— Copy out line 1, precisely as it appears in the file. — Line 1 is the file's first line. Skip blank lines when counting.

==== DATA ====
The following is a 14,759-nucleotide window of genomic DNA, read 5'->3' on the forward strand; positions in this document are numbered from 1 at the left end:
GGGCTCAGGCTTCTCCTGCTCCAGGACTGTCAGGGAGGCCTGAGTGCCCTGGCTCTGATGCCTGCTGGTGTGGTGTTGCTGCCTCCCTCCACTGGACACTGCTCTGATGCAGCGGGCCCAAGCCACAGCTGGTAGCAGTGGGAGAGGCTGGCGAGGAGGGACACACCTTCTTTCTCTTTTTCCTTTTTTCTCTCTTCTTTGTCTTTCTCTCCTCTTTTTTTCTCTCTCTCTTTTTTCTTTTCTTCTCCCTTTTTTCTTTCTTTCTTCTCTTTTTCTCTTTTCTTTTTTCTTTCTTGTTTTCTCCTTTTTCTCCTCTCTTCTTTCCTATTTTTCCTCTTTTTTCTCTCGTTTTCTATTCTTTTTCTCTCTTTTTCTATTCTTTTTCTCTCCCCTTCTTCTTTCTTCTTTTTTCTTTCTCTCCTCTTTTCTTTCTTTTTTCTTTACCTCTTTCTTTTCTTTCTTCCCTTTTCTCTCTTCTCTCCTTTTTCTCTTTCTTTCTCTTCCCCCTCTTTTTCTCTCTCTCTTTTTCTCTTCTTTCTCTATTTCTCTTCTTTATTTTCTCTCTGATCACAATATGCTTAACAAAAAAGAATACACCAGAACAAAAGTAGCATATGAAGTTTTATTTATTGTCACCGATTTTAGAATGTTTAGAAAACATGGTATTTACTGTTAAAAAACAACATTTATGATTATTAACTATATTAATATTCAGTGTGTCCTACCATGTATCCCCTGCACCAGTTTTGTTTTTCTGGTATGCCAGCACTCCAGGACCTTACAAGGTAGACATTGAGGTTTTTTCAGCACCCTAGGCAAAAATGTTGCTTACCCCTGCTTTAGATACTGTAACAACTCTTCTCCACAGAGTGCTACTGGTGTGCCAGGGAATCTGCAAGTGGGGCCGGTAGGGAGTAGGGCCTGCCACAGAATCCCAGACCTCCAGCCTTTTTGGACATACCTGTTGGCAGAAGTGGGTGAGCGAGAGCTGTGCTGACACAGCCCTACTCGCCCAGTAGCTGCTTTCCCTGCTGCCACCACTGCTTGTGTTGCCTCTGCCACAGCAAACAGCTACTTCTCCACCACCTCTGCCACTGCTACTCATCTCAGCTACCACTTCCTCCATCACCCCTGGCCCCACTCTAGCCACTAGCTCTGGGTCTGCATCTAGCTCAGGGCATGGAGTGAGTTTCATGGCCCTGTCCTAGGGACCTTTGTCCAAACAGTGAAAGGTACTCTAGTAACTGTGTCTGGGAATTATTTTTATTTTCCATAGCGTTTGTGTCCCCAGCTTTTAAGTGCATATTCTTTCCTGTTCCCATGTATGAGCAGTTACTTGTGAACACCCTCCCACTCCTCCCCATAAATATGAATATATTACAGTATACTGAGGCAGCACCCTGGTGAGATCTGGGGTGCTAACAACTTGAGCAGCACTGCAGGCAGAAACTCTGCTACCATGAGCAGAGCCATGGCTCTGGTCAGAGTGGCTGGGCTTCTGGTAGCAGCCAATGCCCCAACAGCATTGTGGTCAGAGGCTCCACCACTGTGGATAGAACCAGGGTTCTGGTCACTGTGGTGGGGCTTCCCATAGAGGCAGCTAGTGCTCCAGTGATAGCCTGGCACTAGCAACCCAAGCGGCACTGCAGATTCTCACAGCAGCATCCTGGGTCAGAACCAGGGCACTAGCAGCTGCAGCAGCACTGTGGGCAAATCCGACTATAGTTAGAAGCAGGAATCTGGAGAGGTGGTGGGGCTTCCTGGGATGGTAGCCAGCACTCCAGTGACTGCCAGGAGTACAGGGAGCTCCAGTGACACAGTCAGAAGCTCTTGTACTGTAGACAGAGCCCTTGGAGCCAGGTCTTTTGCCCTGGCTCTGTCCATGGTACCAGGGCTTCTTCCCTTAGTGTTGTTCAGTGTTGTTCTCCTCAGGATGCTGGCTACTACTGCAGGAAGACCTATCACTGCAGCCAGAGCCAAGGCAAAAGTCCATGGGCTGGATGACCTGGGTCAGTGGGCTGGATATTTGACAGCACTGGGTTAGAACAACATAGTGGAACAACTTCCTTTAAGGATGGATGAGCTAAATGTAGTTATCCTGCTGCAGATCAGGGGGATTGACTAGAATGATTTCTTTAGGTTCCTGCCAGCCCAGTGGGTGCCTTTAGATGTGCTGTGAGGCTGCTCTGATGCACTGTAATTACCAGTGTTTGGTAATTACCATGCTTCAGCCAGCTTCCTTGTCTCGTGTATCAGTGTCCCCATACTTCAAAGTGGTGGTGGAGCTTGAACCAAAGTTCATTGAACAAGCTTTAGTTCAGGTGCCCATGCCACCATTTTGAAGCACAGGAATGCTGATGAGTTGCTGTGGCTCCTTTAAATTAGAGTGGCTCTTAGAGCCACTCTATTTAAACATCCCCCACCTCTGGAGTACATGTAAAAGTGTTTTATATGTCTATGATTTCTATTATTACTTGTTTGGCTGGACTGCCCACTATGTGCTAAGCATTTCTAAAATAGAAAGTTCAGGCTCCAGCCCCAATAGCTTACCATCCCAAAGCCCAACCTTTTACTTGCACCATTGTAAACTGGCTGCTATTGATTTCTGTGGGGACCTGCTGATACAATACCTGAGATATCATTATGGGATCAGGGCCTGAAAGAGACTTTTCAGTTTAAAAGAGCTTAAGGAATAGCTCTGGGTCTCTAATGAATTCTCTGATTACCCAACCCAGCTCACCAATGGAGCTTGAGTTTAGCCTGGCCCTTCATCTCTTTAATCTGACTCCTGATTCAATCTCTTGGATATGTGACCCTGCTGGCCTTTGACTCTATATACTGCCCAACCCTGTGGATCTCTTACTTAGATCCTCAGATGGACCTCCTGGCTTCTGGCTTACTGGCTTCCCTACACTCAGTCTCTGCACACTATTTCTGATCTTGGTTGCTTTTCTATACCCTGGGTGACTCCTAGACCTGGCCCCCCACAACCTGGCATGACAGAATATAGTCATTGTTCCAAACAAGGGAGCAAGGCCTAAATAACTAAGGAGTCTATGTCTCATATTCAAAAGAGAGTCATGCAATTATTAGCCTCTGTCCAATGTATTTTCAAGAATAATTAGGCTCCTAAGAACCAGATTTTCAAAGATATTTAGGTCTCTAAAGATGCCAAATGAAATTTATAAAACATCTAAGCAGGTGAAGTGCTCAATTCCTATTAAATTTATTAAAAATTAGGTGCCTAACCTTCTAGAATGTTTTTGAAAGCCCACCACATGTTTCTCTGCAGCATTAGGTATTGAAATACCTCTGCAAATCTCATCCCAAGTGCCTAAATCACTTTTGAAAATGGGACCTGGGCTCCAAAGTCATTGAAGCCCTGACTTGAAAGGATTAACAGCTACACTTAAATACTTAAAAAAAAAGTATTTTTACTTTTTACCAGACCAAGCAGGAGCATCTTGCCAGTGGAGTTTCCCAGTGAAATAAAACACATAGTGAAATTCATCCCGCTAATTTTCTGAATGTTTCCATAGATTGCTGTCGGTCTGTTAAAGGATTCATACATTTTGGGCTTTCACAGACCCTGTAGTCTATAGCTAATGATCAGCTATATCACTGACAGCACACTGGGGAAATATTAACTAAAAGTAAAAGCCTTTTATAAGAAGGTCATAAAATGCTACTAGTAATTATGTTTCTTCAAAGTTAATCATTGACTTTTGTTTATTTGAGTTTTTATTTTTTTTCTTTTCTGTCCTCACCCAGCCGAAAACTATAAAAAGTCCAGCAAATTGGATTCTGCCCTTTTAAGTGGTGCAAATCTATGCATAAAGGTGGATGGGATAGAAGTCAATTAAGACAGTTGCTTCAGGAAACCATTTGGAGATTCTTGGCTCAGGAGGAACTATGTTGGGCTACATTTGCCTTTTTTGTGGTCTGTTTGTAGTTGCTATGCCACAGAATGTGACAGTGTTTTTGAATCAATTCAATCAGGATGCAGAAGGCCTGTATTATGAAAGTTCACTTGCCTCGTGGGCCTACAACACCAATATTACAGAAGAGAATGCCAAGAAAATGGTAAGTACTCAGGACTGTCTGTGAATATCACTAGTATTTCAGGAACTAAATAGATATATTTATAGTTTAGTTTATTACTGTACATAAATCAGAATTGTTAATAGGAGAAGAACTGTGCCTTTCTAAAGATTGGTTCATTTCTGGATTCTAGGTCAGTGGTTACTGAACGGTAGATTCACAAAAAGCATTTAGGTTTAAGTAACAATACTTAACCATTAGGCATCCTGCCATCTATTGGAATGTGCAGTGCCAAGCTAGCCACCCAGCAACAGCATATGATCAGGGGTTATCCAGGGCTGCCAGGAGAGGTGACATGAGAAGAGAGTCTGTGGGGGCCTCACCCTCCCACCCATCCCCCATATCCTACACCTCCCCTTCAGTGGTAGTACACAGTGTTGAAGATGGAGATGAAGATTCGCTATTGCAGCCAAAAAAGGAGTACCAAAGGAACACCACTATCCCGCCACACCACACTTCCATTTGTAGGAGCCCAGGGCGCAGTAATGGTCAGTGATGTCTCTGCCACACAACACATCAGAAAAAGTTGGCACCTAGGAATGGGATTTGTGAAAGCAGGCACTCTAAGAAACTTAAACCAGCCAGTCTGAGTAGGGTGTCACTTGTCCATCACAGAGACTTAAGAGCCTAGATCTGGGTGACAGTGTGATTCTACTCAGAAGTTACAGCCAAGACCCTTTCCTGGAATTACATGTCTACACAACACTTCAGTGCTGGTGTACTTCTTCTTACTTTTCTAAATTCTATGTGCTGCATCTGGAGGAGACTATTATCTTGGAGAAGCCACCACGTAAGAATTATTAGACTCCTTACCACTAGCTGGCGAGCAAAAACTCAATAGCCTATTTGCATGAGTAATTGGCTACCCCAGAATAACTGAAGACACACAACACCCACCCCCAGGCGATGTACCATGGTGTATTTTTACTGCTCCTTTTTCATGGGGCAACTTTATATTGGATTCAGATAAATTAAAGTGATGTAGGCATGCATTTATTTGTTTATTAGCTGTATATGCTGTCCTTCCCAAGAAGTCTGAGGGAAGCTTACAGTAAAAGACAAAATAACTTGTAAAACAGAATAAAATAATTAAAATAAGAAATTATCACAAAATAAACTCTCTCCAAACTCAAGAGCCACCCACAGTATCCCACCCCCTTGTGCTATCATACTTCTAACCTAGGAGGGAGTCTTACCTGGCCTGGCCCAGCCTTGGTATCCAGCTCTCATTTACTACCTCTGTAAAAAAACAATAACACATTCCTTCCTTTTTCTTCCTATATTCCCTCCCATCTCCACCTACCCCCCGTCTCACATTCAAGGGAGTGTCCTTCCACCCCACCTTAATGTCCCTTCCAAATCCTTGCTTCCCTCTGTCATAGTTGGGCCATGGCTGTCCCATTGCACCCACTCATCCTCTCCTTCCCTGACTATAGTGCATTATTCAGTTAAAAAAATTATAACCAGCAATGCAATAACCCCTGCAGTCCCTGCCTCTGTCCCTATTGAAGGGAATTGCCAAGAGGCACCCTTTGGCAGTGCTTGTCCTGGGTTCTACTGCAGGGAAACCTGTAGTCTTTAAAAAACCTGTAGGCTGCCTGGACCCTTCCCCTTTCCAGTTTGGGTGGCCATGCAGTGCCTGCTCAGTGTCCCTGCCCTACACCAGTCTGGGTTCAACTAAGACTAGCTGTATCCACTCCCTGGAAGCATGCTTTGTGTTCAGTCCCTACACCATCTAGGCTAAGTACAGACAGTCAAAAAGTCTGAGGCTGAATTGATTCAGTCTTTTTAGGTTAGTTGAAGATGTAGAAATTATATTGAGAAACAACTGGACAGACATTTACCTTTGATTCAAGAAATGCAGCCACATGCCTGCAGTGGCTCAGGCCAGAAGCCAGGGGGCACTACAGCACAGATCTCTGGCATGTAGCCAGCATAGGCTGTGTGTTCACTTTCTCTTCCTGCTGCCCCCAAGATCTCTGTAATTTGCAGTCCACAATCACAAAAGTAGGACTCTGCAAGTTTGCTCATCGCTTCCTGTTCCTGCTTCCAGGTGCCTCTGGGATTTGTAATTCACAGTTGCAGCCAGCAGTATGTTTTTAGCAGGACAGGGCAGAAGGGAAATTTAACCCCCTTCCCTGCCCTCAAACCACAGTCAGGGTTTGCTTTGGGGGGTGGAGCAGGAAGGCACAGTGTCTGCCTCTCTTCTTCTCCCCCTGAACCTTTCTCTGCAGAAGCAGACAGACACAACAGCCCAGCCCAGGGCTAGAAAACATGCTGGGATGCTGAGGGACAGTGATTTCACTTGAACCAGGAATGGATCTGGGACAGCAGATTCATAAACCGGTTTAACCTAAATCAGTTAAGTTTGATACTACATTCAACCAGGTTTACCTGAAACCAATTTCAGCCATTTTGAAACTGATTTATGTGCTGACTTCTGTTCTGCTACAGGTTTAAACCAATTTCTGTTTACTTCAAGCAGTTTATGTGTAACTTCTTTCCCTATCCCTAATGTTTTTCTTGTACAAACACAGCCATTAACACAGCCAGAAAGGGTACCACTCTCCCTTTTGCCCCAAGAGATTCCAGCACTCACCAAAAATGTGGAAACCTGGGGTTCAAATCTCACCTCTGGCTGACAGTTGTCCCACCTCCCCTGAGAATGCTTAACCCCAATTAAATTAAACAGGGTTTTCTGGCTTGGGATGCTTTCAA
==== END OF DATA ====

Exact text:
The following is a 14,759-nucleotide window of genomic DNA, read 5'->3' on the forward strand; positions in this document are numbered from 1 at the left end: